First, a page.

Gene therapy potency assays are complex and challenging to implement. Engineered cell lines, including reporter gene systems, can improve cell-based potency assay throughput, precision and costs. For evaluating AAV potency, AAVR overexpressing cells can platform to nearly all serotypes and any transgene to improve permissivity and assay signal.Furthermore, AAVR cells allow for stability-indicating potency assays with which to further our knowledge of AAV capsid structure-function relationships. Our modular cell line engineering system can be applied to any new gene therapy product coming next in the pipeline and, along with ITA and transgene expression assays, can be implemented in a phase-appropriate strategy.
Engineered cellular therapy products are among the more complex of immunotherapeutic modalities because they are living drugs. Cell-based potency assays are essential to demonstrate that drug product activity is linked to biological critical quality attributes. However, key challenges continue to include an incomplete understanding of CQAs, lack of universal controls, limited lot sizes for use in development, and identifying and mitigating sources of variability in cell-based potency assays. Fortunately, early use of phase-appropriate, risk-based approaches to method development, qualification/validation, and analytical control strategies from clinical stages through to commercialization can ease regulatory burdens.
System suitability assessment is an essential part of bioassay methods. The choice of system suitability parameters and their ranges is critical for ensuring the quality of bioassay results. In this talk, we share a case study of successful bioassay method remediation, which significantly improved a legacy commercial method by replacing inappropriate system suitability criteria with state of the art new criteria. The talk provides an overview of the legacy method investigation, as well as determination, justification and implementation of the new system suitability criteria.
A control strategy, according to ICH Q8, is ‘a planned set of controls, derived from current product and process understanding that ensures process performance and product quality.’
Bioassays are obviously a cornerstone of the control strategy. However, the optimal choice and implementation of a routine bioassay depends on several aspects, for example the Mode of Action(s) of the product; other control strategy elements; and various more practical considerations; which may need to be balanced. For example, MAbs may have various MoAs comprising, among others, direct binding and neutralization, target dimerization, CDC, ADCC, and ADCP; these can all be characterized, but it is not always evident how to translate this into a rational control strategy.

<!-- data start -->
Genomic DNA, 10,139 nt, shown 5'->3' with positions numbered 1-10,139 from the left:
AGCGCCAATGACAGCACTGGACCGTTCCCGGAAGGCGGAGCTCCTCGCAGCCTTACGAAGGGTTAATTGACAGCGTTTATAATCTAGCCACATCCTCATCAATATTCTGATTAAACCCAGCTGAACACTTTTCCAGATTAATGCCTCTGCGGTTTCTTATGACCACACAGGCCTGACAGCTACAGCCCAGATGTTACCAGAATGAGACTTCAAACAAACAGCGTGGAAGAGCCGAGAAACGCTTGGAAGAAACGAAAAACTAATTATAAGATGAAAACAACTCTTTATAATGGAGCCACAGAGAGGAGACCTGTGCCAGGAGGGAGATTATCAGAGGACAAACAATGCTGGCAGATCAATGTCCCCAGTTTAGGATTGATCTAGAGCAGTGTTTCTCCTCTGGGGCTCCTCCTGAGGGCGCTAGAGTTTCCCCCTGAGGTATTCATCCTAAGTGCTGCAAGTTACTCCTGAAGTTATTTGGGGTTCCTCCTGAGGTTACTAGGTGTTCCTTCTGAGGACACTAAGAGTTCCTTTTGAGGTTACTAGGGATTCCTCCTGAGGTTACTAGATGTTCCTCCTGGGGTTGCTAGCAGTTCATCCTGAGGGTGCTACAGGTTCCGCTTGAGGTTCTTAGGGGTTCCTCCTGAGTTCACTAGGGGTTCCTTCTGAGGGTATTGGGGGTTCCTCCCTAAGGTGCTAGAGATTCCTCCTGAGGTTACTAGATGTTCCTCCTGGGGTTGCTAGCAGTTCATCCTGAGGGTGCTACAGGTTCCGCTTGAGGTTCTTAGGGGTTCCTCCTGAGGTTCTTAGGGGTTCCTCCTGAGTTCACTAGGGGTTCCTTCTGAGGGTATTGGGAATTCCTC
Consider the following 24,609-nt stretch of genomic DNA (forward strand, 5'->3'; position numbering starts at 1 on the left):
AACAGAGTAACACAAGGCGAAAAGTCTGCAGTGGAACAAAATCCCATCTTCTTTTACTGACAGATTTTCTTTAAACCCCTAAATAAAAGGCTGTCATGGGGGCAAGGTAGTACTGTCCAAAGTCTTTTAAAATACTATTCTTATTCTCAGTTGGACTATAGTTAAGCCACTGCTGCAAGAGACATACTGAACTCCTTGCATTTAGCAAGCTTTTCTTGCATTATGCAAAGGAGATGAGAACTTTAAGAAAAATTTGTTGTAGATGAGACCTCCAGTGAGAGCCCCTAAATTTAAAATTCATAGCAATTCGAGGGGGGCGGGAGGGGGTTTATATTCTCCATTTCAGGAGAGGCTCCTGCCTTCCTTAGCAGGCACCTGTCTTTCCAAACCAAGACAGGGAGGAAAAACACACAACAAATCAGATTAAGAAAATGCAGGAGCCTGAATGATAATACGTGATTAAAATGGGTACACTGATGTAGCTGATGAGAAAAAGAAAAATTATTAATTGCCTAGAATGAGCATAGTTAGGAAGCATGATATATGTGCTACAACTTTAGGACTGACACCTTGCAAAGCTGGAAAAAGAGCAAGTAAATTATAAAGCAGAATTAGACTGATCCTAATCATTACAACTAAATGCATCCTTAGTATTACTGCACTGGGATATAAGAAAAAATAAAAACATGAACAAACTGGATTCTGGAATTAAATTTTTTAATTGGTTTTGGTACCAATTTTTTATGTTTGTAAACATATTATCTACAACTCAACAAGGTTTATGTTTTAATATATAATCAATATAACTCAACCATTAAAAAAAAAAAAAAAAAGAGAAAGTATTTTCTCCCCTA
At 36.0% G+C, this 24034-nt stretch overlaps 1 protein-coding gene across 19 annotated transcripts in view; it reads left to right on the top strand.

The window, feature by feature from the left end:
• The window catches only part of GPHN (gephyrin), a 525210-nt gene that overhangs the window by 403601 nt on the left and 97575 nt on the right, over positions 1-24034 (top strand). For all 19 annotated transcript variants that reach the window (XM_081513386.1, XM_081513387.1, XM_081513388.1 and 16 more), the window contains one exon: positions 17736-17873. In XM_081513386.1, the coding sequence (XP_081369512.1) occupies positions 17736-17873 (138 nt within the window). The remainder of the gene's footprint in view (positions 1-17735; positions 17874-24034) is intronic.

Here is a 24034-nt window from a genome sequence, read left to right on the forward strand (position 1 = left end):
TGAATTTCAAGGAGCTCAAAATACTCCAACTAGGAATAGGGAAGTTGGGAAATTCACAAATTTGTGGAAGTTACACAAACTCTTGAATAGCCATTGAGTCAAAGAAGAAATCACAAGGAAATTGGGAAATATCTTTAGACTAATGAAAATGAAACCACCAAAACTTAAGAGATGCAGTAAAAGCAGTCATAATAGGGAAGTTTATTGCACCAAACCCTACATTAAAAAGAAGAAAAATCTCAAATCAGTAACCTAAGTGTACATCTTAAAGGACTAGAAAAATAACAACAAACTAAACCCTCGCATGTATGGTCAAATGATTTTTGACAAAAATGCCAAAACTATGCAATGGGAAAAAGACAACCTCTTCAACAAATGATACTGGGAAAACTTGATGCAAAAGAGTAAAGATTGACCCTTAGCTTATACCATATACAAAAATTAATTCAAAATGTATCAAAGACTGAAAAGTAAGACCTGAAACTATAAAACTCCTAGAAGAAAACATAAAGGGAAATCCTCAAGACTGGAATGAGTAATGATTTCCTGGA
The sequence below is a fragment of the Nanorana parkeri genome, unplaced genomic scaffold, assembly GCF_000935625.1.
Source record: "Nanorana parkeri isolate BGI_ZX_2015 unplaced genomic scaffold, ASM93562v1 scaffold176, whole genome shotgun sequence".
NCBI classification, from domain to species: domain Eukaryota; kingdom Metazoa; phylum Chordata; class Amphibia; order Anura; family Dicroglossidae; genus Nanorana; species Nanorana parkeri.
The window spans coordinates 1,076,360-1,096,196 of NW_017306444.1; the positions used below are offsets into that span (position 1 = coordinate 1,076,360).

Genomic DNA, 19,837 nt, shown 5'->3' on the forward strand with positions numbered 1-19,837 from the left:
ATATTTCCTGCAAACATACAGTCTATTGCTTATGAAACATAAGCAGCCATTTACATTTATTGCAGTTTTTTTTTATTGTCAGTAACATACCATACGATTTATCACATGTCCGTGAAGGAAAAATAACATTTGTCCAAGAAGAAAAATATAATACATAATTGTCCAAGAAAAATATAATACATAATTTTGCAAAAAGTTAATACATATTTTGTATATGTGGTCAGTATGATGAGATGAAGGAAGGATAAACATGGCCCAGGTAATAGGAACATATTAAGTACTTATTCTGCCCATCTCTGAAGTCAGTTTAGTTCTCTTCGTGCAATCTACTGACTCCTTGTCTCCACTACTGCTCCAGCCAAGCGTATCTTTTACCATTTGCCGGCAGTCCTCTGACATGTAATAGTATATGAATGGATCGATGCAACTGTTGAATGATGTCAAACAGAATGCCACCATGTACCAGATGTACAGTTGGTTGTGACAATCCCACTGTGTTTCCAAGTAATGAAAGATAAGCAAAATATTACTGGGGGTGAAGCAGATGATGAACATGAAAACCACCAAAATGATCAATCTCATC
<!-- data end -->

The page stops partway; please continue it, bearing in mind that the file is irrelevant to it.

This presentation will discuss some current regulatory perspectives on this topic.
Transcriptional activity within a cell can be used to evaluate cell response to a ligand or promoter activity within a transgene or plasmid within a cell. Catalent has developed a relative potency bioassay using real-time quantitative reverse transcription (RT-qPCR) in a duplex format to assess relative transcription activity in cells treated with ligands or transgenic vectors. The assay utilizes two fluorescent dyes with minimally overlapping emission spectra that allow real-time monitoring of the gene expression of both target and normalizer genes. The assay does not require purification of the mRNA produced by the cells once lysis has occurred. Normalizing the qPCR cycle thresholds (CT) of the target transcript to the reference transcript allows response curve to be generated and compared to a reference standard. The generation of a four-parameter fit curve analysis from raw qPCR cycle threshold data allows for comparison of relative potency and assessment of suitability based on curve parallelism. The assay platform has been used by Catalent to qualify a repeatable, accurate, linear, and specific bioassay for assessing relative potency.